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« Picturing the Unseen World #`1--the Discovery of the Complex World of Splashes, 1877. | Main | Extra Earths and Manhattan Under Attack--Addition, 1939 »


Jeff Donlan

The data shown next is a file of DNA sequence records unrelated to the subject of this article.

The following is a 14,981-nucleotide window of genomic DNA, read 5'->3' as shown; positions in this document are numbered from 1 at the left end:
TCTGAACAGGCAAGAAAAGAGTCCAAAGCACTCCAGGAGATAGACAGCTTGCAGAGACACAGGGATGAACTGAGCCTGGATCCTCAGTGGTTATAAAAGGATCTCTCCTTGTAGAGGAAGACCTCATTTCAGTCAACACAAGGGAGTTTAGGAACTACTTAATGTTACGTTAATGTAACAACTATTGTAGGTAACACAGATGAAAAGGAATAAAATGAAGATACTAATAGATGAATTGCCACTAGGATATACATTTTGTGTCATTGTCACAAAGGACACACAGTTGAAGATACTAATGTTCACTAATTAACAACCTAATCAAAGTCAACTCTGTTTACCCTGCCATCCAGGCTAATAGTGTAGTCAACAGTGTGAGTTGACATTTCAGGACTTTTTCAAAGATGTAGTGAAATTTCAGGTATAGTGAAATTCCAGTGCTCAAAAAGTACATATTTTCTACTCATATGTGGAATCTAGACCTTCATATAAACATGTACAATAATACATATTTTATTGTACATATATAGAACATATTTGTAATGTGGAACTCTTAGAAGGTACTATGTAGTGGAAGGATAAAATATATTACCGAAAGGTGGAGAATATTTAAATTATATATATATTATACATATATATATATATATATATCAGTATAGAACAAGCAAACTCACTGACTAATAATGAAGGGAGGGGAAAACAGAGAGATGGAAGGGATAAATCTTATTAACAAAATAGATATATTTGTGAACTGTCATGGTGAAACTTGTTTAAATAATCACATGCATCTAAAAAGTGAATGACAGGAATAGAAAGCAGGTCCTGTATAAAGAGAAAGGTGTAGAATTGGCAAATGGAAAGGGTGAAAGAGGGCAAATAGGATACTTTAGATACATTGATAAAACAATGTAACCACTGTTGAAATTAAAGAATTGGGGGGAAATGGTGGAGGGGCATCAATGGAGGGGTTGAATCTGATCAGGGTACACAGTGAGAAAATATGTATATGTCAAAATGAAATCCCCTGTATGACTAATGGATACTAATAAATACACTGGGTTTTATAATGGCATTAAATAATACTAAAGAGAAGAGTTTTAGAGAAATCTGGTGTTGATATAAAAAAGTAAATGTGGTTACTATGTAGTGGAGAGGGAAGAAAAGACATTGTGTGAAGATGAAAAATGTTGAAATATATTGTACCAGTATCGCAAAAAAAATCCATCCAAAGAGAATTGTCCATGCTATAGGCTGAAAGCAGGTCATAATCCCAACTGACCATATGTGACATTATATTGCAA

I must defend the imagination of 1935: I'm sure it was not a B&W imagination. I think you're right that the magazine colors are perhaps too pluump because of technical challenges. It would seem that color printing had less control of value back then, whereas B&W printing had more. But the real world was full of color. Intuiting a B&W imagination from a preponderance of B&W photos is a bit like looking at Victorian photographic portraits and thinking Victorians never smiled. Although, I bet you're right in one way: I bet more people had a kind of B&W sensibility from the photographic arts of the time, but this would have been something in addition to their color sensibility.

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